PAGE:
We present the case of a 28-year-old man who had no significant previous medical history. He presented at the emergency service with lesions in the skin on lower limbs and trunk that did not disappear when pressed by a finger. The patient had no other systemic symptoms. He did not have fever or signs of infection anywhere else, except certain genital symptoms that were not well defined. He denied the use of drugs, sexual risk behavior and the consumption of any type of medication. He had arthralgia but not arthritis and, on the level of the skin, he had flat, erythematous, nonpruritic lesions, together with other bullous lesions (Fig. 1). He underwent a skin biopsy which revealed leukocytoclastic vasculitis (perivascular inflammatory infiltrate with predominance of neutrophils, and nuclear dust, fibrinoid degeneration and extravasated red blood cells; subepidermal blisters with hemorrhagic and pustular content and focal epidermal necrosis). The analytical study, which involved acute-phase reactants, complete blood count and biochemical and immunological data, was normal. A urine culture was negative, as were serological tests for the hepatotropic viruses. Colonies of Ureaplasma urealyticum were identified in the urethral exudate. At admission, treatment was begun with prednisone (30mg/day) and a nonsteroidal anti-inflammatory drug (ibuprofen at 600mg every 8h). This was followed by clinical improvement; however, it did not persist until antibiotic therapy was initiated with doxycycline, in accordance with antibiogram indications for Ureaplasma. Steroids were discontinued after 1 month and, 6 months later, the patient was asymptomatic without treatment.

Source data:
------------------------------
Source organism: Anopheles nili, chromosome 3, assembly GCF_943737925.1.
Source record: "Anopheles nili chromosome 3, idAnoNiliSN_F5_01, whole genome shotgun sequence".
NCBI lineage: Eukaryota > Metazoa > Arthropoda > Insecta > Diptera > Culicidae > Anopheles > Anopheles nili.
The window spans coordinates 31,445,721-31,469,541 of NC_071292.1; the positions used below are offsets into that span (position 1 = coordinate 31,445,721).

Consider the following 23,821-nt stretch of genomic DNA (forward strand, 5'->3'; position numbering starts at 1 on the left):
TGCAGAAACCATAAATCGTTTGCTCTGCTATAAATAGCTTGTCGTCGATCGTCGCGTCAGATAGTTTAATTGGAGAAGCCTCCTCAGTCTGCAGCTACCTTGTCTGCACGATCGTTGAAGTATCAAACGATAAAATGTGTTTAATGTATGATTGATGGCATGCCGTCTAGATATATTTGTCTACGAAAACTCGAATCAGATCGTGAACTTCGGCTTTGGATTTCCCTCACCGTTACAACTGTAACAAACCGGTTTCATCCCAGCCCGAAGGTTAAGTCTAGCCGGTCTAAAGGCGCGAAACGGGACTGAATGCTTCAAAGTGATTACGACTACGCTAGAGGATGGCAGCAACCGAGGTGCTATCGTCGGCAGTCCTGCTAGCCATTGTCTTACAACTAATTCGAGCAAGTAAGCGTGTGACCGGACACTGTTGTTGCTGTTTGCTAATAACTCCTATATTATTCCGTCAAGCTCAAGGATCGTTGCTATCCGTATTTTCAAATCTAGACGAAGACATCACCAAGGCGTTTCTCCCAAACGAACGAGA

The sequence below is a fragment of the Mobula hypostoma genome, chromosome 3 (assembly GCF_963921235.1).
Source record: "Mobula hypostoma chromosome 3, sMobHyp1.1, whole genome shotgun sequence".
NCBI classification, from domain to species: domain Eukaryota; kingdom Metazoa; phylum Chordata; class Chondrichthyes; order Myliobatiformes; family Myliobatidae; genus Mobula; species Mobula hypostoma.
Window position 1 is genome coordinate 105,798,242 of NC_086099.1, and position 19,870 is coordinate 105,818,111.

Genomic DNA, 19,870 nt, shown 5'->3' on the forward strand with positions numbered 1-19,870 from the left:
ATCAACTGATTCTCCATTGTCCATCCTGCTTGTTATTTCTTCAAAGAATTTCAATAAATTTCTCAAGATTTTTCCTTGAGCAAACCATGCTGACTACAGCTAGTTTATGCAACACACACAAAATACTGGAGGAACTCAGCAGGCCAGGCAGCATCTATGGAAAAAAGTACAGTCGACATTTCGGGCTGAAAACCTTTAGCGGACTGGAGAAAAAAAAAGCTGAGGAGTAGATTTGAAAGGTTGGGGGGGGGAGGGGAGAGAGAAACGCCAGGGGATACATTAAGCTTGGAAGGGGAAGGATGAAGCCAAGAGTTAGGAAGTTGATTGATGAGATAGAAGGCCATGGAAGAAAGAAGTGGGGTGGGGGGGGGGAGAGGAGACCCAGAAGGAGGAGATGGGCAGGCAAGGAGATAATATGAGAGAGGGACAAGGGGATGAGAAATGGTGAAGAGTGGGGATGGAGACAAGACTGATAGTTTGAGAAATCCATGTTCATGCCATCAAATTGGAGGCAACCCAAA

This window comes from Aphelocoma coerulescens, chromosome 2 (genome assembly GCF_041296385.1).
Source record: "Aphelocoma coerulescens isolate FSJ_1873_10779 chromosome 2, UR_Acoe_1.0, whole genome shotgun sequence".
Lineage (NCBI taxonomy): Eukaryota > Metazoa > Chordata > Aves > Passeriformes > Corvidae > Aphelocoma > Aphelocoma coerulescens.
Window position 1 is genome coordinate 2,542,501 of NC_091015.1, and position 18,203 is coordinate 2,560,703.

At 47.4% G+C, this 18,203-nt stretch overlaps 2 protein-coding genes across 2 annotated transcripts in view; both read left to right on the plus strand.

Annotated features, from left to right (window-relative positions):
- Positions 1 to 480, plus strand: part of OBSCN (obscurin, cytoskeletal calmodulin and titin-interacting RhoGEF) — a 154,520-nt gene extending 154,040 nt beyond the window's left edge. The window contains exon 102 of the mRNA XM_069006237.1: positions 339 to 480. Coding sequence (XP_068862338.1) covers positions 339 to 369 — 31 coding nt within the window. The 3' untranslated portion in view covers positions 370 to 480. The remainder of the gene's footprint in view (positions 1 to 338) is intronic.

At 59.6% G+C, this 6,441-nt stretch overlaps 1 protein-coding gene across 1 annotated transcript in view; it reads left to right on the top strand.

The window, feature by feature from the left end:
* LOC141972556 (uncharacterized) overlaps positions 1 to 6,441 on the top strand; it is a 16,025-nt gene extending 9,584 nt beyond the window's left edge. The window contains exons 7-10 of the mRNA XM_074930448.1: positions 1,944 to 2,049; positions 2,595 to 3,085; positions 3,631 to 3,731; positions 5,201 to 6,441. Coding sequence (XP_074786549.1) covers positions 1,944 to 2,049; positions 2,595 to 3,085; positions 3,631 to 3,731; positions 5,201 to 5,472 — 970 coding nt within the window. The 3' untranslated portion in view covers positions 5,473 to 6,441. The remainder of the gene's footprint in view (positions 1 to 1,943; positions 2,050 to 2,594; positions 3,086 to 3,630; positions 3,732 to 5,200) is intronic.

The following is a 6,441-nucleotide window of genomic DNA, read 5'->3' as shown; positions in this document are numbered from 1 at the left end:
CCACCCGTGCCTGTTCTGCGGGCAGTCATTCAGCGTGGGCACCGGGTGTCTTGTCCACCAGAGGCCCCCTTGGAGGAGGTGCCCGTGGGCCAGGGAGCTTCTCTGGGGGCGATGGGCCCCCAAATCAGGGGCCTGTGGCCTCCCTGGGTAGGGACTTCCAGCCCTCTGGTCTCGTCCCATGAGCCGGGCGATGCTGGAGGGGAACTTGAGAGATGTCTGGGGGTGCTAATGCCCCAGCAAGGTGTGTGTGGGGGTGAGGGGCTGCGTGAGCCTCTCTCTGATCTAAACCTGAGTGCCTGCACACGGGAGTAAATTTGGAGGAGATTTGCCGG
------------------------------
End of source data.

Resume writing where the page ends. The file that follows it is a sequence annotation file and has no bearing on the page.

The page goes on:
Fig. 1.

Vesiculobullous form of cutaneous leukocytoclastic vasculitis. (A) Prior to antibiotic therapy. (B) After antibiotic therapy.


Leukocytoclastic vasculitis is the most common cutaneous vasculitis. Although in 50% of the cases, the cause is usually idiopathic, the histopathological diagnosis enabled by biopsy should be established as soon as possible to rule out other possibilities such as systemic, neoplastic or infectious diseases.1,3–5 Nevertheless, the term “leukocytoclastic vasculitis” does not specify the exact diagnosis.4,5 In sexually active patients, we cannot forget that sexually transmitted diseases, which include Ureaplasma infection, can be asymptomatic and are related to a wide variety of pathological settings, one of which is leukocytoclastic vasculitis.2

With regard to the treatment of leukocytoclastic vasculitis, the first situation that should be treated is the triggering factor,1Ureaplasma infection in our patient, leaving immunosuppressive therapy for cases that are refractory or in which the involvement is severe.3


There are many factors that can be associated with leukocytoclastic vasculitis as triggers of the disease.

Infections are a frequent cause of cutaneous vasculitis and joint involvement.

There are infections in which the symptoms are less evident that should be taken into account in the examination of our patients, because there may be a causal relationship.

Ethical DisclosuresProtection of human and animal subjects

The authors declare that no experiments were performed on humans or animals for this study.

Confidentiality of data

The authors declare that no patient data appear in this article.

Right to privacy and informed consent

The authors declare that no patient data appear in this article.

Conflicts of Interest

The authors declare they have no conflicts of interest.

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Please cite this article as: Moreno Martínez MJ, Palma Sánchez D, Peñas Martínez E, Haro Martínez A, Mayor González M. Vasculitis leucocitoclástica e infección. A propósito de un caso. Reumatol Clin. 2017;13:297–298.

Copyright © 2016. Elsevier España, S.L.U. and Sociedad Española de Reumatología y Colegio Mexicano de Reumatología